CAPE TOWN, Western Cape – If there was ever a gap in a certain niche-plugging Bavarian brand’s burgeoning crossover range just begging to be filled, it was the coupé-shaped cranny separating BMW’s X1 and X3.

Lending a pleasing completeness to BMW’s alphanumeric crossover line-up – ahead of the arrival of the flagship X7 and seemingly inevitable X8, anyway – the new X2 runs on the same UKL2 platform as the X1, the 2 Series Active Tourer and Mini siblings, the Countryman and Clubman.

In the same way as the X4 is positioned as a sportier version of the X3 – and, indeed, as the X6 relates to the X5 – the latest member of the X-badged family uses the X1 as a base and adds both bolder styling and ostensibly more exuberant on-road manners.

So, is this more than merely an X1 in a swish suit? Well, before we answer that question, let’s take a closer look at the X2’s freshly tailored attire. Interestingly, the new model’s coupé-like silhouette isn’t quite as pronounced as those of the X4 and X6, even if its roofline is some 70 mm closer to the tarmac than that of the more conventionally proportioned X1. It’s also shorter overall, despite sharing the same 2 670 mm wheelbase, but boasts a dramatically rising shoulder line.

All dressed up

The exterior design is certainly distinct – and not too far removed from the daring concept we first clapped eyes on at the Paris Motor Show in 2016 – adding striking elements such as an inverted kidney grille and the retro-inspired positioning of the brand’s roundel on the C-pillar to familiar BMW styling traits like the signature (albeit slightly tweaked, in this case) Hofmeister kink. In short, the X2 undisputedly has its own visual charisma, whether you pick the standard M Sport package or the more rugged-looking M Sport X option pictured here.

And, we’re happy to report, that character filters through to the driving experience, too. While we came away suitably impressed after sampling the grippy xDrive20d variant in Portugal, the petrol-powered, front-wheel-drive derivative that forms the subject of this local driving impression (take note that a cheaper sDrive18i variant will arrive in May) offers a similarly enjoyable if less punchy experience from behind its leather-clad tiller.

The familiar turbocharged 2,0-litre petrol mill serves up 141 kW, while peak twisting force of 280 N.m is available from 1 350 r/min all the way through to 4 600 r/min. The resulting tractability, along with the deftness of the seven-speed dual-clutch transmission, lends the sDrive20i both an ease of use in comfort mode and a certain sprightliness in its most dynamic setting (the four-paw turbodiesel model, however, is still the better to drive of the two).

Under the skin

But it’s the chassis tuning that really sets the X2 apart from the model on which it is based. With M Sport suspension as standard (including a 10 mm drop in ride height), the newest member of the X family feels markedly more agile than its already nimble X1 counterpart, and noticeably more resistant to body roll, too. Add a lower-sited seating position and the X2 begins to feel more like a neat little warm hatch than a common-or-garden crossover.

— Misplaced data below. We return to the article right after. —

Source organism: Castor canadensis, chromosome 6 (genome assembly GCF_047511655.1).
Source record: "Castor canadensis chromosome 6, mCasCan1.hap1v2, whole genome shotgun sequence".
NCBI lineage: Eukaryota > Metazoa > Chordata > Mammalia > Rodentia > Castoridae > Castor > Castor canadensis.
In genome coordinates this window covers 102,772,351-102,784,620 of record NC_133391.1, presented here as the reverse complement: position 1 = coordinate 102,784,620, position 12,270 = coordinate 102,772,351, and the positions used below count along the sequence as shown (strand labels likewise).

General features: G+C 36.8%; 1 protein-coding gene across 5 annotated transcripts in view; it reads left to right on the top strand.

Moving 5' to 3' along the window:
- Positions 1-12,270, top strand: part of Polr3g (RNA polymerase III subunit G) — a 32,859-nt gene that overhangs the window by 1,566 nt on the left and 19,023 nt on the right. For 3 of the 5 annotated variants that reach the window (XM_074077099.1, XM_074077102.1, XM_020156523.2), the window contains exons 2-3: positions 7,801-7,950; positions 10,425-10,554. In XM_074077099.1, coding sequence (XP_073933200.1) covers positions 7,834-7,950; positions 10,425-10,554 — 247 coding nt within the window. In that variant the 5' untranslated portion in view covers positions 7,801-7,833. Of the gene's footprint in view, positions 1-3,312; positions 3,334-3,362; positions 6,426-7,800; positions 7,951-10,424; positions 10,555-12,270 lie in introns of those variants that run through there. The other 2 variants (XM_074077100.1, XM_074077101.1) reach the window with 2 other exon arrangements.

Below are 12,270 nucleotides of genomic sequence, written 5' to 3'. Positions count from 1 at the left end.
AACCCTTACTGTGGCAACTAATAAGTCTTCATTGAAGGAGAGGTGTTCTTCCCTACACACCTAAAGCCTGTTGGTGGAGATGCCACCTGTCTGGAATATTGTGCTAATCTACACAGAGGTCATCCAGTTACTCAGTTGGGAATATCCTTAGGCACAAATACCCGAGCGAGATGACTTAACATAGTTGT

This tidy handling (if not entirely BMW-like in sDrive20i form, what with grunt sent exclusively to the front axle) comes courtesy of tauter springs, which in turn, along with the relatively low-profile rubber coating the standard 19-inch alloys, results in a fairly stiffly sprung ride that is sometimes upset by poorly maintained road surfaces. Refinement levels, though, are high, even if some tyre roar does make its way into the cabin.

Inside, the X2 borrows much of its hardware – and software, in the form of the intuitive iDrive system – from the X1, although new figure-hugging front seats have been added to the mix (how much you appreciate these firmer pews will depend largely on, well, your figure).

The new model’s more dramatic shape, however, cuts into rear headroom a little, and takes a small bite out of the luggage compartment, too. Furthermore, the rear bench loses its ability to slide fore and aft. Still, the X2’s cabin is less functionally compromised than anticipated and certainly seems capable of serving the needs of a small, young family.

Plenty of competition

Ultimately, this lithe crossover-cum-hatchback is entering an already bustling segment – where the lines are becoming increasingly blurred as each automaker finds and fills another micro-niche – that will soon be further bolstered by the local arrival of the new Volvo XC40 and later the next-generation Mercedes-Benz GLA, to name but two. Indeed, the sheer number of rivals means the X2 most certainly won’t have things all its own way.

So, is it more than just a dressed-up, slightly more expensive X1? Well, despite sharing a large portion of greasy bits under the skin, there’s no doubt that the strikingly styled, markedly sharper X2 possesses a character entirely separate to that of the X1, thus appealing to an audience new to the BMW brand. Gap plugged.

See Full BMW X2 price and specs here